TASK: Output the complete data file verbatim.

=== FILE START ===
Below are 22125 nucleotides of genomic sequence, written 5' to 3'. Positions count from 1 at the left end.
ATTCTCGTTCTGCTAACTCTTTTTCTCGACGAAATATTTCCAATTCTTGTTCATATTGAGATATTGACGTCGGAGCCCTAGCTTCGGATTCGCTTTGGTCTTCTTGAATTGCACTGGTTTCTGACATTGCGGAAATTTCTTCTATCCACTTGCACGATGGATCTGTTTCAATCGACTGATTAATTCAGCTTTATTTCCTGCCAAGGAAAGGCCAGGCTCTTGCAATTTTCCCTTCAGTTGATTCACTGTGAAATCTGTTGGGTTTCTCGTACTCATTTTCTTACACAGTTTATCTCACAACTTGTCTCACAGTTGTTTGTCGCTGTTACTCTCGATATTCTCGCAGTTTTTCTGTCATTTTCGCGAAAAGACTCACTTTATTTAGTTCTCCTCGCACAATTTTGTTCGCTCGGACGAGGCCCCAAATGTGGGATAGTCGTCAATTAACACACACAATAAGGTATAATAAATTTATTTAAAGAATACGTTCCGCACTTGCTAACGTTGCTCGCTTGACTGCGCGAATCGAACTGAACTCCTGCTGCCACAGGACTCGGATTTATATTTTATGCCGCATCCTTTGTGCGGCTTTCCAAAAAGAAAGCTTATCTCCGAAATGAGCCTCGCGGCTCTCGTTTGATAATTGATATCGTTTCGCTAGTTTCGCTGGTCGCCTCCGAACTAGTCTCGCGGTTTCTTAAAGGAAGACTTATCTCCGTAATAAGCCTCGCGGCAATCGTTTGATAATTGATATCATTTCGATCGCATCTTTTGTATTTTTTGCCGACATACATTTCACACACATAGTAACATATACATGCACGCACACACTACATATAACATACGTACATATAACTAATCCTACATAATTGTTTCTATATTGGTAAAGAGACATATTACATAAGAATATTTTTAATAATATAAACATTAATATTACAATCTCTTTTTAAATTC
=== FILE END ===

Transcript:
Below are 22125 nucleotides of genomic sequence, written 5' to 3'. Positions count from 1 at the left end.
ATTCTCGTTCTGCTAACTCTTTTTCTCGACGAAATATTTCCAATTCTTGTTCATATTGAGATATTGACGTCGGAGCCCTAGCTTCGGATTCGCTTTGGTCTTCTTGAATTGCACTGGTTTCTGACATTGCGGAAATTTCTTCTATCCACTTGCACGATGGATCTGTTTCAATCGACTGATTAATTCAGCTTTATTTCCTGCCAAGGAAAGGCCAGGCTCTTGCAATTTTCCCTTCAGTTGATTCACTGTGAAATCTGTTGGGTTTCTCGTACTCATTTTCTTACACAGTTTATCTCACAACTTGTCTCACAGTTGTTTGTCGCTGTTACTCTCGATATTCTCGCAGTTTTTCTGTCATTTTCGCGAAAAGACTCACTTTATTTAGTTCTCCTCGCACAATTTTGTTCGCTCGGACGAGGCCCCAAATGTGGGATAGTCGTCAATTAACACACACAATAAGGTATAATAAATTTATTTAAAGAATACGTTCCGCACTTGCTAACGTTGCTCGCTTGACTGCGCGAATCGAACTGAACTCCTGCTGCCACAGGACTCGGATTTATATTTTATGCCGCATCCTTTGTGCGGCTTTCCAAAAAGAAAGCTTATCTCCGAAATGAGCCTCGCGGCTCTCGTTTGATAATTGATATCGTTTCGCTAGTTTCGCTGGTCGCCTCCGAACTAGTCTCGCGGTTTCTTAAAGGAAGACTTATCTCCGTAATAAGCCTCGCGGCAATCGTTTGATAATTGATATCATTTCGATCGCATCTTTTGTATTTTTTGCCGACATACATTTCACACACATAGTAACATATACATGCACGCACACACTACATATAACATACGTACATATAACTAATCCTACATAATTGTTTCTATATTGGTAAAGAGACATATTACATAAGAATATTTTTAATAATATAAACATTAATATTACAATCTCTTTTTAAATTC